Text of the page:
·         Germany is the single-most solid economy in the European Union (EU), and boasts a large export surplus. On its own, Germany is a slam-dunk AAA economy. Even as a euro member, it seems unlikely the EU can do anything too ruinous without Germany signing on, because it would have to pay most of the cost. In my bottom-line view, that means Germany's top-tier credit rating is likely to remain solid.

·         Guernsey is an offshore British island and popular tax haven. Its population only totals 66,000, but it has a good offshore-banking business. And being further south, Guernsey also features better weather than its Isle of Man counterpart.

·         Hong Kong currently faces a situation in which its government spending is rising faster than gross domestic product (GDP). As it is now part of China, I would also have to say that it now faces a fairly substantial political risk.

·         Liechtenstein and Luxembourg have vastly different outlooks. Of the two, Liechtenstein's the one you want, due to its hereditary Hapsburg monarchy, flourishing tax-haven banking industry and truly lovely Alpine scenery. Unfortunately, its population at 35,000 is even smaller than that of Guernsey. Luxembourg is an EU banking center that has the misfortune to be technically the EU's richest country. Suckers!

·         The Netherlands offers investors pretty much the same mix of advantages and disadvantages as Denmark and Finland except that it isn't Scandinavian. Expect, therefore, a substantial EU/Eurozone discount.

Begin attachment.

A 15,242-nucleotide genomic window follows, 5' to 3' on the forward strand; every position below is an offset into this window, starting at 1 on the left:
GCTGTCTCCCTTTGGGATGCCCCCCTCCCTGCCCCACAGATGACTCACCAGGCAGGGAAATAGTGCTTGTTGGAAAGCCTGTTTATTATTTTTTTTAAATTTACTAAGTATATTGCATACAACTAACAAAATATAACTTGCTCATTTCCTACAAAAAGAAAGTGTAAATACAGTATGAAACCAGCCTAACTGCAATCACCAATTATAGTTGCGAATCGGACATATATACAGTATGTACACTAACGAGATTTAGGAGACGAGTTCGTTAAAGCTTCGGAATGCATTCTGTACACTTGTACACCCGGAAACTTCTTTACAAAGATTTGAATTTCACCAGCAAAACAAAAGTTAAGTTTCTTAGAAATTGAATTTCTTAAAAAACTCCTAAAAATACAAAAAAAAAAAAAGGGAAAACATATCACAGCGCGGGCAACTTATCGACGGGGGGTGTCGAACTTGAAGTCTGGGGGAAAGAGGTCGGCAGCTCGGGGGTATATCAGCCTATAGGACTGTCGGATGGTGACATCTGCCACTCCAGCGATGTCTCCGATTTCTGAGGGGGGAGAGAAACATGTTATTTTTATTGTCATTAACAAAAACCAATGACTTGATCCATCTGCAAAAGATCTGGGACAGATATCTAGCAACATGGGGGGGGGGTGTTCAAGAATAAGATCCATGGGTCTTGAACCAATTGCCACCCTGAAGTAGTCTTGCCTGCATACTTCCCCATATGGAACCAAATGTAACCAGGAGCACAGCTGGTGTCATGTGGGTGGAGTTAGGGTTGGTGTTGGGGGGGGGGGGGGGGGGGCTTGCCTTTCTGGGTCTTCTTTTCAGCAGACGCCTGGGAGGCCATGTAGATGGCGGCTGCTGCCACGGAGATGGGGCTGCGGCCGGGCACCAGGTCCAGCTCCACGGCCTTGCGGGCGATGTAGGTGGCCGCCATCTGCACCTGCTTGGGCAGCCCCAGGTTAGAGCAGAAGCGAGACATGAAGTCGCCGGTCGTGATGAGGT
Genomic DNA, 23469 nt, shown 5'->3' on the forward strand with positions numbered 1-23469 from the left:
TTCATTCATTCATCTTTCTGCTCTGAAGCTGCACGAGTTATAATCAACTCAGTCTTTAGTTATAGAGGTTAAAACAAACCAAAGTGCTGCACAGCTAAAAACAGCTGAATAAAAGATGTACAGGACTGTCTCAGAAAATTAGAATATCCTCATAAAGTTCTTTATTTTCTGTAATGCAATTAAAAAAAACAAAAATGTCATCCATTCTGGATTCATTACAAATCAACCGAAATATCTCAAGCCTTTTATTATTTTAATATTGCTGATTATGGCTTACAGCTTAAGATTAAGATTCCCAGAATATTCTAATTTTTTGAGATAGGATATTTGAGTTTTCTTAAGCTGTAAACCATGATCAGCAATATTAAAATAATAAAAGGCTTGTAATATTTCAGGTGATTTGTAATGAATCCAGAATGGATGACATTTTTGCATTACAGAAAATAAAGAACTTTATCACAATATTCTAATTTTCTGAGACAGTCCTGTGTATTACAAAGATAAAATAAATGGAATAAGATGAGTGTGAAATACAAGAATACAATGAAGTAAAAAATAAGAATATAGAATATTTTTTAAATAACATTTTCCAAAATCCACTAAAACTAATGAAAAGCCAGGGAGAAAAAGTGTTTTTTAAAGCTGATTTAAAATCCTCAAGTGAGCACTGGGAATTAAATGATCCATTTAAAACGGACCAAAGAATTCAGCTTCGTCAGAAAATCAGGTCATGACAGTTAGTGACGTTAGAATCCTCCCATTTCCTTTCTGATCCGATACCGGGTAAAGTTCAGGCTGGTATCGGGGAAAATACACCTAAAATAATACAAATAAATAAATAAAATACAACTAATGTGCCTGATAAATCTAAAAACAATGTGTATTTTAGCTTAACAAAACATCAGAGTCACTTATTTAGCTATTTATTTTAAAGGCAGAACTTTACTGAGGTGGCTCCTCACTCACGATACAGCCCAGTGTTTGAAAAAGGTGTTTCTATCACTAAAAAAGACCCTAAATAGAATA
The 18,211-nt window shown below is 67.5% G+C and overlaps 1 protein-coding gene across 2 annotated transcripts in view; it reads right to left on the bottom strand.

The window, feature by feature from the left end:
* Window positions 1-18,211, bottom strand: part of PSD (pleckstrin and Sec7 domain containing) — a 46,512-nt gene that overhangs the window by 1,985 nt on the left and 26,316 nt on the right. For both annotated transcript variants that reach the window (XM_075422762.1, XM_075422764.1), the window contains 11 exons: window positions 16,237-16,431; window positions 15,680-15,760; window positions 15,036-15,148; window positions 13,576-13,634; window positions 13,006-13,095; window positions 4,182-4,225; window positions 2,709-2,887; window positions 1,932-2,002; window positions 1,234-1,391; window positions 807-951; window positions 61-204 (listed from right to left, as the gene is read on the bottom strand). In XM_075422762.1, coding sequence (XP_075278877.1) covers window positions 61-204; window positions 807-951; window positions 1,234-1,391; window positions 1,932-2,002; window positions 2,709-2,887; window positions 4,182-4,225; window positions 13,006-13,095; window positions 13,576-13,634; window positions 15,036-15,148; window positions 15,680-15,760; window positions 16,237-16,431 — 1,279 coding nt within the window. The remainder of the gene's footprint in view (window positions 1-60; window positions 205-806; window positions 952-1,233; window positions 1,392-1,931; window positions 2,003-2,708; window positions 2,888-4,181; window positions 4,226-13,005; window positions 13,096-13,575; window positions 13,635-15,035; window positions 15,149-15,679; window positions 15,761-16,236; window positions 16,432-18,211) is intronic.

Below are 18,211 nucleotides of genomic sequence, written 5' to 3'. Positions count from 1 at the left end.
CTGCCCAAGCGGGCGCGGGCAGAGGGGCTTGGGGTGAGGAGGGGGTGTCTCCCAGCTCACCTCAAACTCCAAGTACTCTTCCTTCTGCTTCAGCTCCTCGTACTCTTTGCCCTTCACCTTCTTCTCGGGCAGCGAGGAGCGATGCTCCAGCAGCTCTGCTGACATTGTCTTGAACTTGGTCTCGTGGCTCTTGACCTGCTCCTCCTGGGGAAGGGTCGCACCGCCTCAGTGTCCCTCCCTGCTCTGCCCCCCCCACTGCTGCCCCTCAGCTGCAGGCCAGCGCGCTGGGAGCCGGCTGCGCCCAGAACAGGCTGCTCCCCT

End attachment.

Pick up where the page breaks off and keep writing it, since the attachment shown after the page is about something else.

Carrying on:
·         Norway isn't an EU member, so nobody can make it bail out Greece. Now you're talking! Plus, it's a major oil exporter, with a huge ($570 billion), well-managed sovereign wealth fund. If you can find any Kingdom of Norway debt, buy it!

·         Singapore is the country I would regard as the most solid economy of the S&P AAA-credit-rating club, chiefly because it has a more diverse economy than Norway. Singapore is beautifully run, and one of the least-corrupt countries in the world. In short: It's rock solid.

·         Sweden, unlike its Norway counterpart, doesn't have much oil and has no trust. It also has a heavy social welfare system and an expensive government. On the plus side, it had the sense to stay out of the euro.

·         Switzerland is basically a Norway - but with banks instead of oil. It, too, is rock solid.

·         The United Kingdom is no longer an empire, and has no money these days. There's not much industry left, which leaves it very heavily dependent on a bunch of dodgy hedge funds in the City of London. Unlike the United States, the United Kingdom has made at least some attempt to get its public spending under control. And while I would say it's pretty likely to follow its U.S. counterpart into a credit-rating downgrade, if I were S&P, I'd downgrade France before either of these two.

So there you have it. As I warned, there's not all that much to choose from - although the choice selections (Canada, Norway, Switzerland and Singapore) all look pretty solid.

As you assemble your safe-haven investments, keep in mind a couple of Asian countries that aren't AAA-rated, but also aren't overly indebted. And they're run by grownups. I'm talking about Taiwan (AA-minus) and South Korea (A).

At a juncture in which sovereign-debt defaults are a very real possibility, it's clear bond safety isn't what it used to be.